Monday, October 1, 2012

On Power and Information

What I found especially interesting about Terranova’s argument was her ability to show the way the internet reinforces borders and barriers between people while also linking people and information to each other. In lab tonight, we gained a sense of the way information is linked but must be sorted through and mapped.  Indeed, tonight’s lab felt like an exercise in decoding: where are we located spatially? In what ways are our actions recorded and tracked? What is the power of a space of common information? What can we do with this space which Terranova describes as having the potential to be political? When Terranova writes, “How does one avoid the openness of virtual space being overruled by its tendency to reinforce specialized interest and the narrow group identities? How does one undermine the rigid lines of territorialization that divide electronic space in disconnected island of specialized interests and firewalled domains,” (62) she calls attention to the danger of a seemingly open space which actually reinforces certain molds of identity. In so doing, she calls attention to these same dangers within a globalized and transnational world in which borders are viewed as nonexistent despite real tensions between nation-states with opposing interests.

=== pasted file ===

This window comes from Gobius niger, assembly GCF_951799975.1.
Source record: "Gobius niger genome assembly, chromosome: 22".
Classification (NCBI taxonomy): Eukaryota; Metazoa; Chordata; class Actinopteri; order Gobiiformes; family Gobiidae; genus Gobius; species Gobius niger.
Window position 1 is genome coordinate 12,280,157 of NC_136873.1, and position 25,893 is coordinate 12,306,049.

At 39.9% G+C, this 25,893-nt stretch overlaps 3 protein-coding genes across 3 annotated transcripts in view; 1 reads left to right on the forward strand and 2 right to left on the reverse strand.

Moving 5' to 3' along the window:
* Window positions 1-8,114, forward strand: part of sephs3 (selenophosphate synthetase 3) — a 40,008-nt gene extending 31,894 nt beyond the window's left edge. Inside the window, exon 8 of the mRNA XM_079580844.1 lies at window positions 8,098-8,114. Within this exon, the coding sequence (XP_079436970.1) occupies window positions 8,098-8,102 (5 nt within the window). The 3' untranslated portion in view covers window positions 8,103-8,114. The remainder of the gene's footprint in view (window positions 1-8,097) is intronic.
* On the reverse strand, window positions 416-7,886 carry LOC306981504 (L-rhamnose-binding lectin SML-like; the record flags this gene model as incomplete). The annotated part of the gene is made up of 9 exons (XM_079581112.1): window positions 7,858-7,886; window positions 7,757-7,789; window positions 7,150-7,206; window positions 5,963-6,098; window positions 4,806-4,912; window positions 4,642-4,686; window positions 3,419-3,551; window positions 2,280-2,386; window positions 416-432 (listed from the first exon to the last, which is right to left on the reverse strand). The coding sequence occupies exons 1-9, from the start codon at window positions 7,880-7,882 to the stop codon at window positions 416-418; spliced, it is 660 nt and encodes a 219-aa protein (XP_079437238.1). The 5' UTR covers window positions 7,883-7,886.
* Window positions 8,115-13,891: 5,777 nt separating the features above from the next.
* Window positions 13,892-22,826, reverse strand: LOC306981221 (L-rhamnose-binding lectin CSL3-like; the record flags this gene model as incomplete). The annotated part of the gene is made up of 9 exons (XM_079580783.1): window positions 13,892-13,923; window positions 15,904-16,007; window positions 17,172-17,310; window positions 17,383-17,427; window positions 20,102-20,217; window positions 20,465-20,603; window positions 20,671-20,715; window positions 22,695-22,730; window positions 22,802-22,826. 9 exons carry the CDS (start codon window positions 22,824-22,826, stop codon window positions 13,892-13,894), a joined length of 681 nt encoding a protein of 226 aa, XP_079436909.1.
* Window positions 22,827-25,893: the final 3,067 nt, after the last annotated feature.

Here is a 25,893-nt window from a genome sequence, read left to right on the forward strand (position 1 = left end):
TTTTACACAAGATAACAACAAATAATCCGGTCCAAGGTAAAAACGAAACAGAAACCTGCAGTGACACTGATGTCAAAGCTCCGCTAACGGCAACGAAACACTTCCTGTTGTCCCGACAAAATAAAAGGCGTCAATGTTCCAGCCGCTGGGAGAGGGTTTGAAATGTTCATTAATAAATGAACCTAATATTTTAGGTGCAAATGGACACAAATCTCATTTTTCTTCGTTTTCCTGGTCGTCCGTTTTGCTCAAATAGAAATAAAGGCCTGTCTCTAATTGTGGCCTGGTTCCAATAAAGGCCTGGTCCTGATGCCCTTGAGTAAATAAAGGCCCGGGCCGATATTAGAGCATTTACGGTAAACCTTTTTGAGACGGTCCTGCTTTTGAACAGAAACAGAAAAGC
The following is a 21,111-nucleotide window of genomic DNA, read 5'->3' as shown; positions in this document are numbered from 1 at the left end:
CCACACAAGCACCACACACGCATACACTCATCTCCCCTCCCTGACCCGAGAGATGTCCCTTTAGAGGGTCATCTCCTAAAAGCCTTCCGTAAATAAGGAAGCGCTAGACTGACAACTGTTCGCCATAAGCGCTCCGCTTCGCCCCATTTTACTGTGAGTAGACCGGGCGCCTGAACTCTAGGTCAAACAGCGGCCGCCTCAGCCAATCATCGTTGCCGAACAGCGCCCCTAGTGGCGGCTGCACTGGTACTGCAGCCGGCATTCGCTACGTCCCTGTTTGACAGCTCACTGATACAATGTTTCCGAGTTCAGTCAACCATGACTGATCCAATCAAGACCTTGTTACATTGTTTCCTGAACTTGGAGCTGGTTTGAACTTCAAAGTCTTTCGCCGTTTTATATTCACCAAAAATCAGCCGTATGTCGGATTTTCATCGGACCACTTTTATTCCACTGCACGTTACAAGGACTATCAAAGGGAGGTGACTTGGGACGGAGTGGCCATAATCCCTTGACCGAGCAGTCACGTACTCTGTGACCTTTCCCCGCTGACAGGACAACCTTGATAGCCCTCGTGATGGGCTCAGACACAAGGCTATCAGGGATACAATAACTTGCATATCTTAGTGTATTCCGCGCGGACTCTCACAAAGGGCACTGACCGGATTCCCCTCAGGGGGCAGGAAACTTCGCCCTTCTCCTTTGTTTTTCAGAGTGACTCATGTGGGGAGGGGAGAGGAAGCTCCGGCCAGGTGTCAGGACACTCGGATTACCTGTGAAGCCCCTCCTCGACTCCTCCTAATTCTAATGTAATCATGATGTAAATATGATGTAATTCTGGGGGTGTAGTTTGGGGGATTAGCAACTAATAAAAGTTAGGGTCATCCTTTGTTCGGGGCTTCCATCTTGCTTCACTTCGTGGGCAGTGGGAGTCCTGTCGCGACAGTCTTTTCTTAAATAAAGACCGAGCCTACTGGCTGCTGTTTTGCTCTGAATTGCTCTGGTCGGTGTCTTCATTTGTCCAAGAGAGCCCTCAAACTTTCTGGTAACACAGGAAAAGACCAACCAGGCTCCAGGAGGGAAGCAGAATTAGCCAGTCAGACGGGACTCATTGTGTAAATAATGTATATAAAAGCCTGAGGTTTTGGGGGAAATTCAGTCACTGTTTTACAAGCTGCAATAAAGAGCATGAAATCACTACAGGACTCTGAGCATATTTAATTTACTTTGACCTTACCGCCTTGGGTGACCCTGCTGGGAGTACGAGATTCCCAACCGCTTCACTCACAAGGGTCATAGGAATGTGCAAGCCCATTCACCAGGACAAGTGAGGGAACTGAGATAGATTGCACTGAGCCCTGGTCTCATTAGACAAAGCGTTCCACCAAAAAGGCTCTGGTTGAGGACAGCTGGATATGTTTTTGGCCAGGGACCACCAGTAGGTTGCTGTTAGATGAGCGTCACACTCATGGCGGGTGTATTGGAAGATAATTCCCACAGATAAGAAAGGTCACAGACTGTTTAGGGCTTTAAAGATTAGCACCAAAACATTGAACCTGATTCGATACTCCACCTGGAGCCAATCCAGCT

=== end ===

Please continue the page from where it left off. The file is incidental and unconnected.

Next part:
Terranova’s discussion of power and information does not end here. Instead, she links democracy with a notion of free speech and political representation (131). She challenges media power in which those with access to resources are better able to share their opinions and gather a viewership/audience.  What is important, however, is the way Terranova questions relationships such as those of a sender and a receiver or a politician and his audience (18). She writes, “both the sender and receiver, the politician or his director of communication and their audience, are in fact immersed within a larger field of interactions that packs within itself a constitutive potential that the mathematical theory of communication does not capture” (18). I am interested in this larger field of interactions. What can this field do to destabilize the relationship of a sender and a receiver or a politician and his/her waiting audience?  

What does Terranova mean when she discusses the power of engaging with “the political concept of the ‘multitude’ beyond the temptation of reconstituting a new, indefinite subject of history” (129)?

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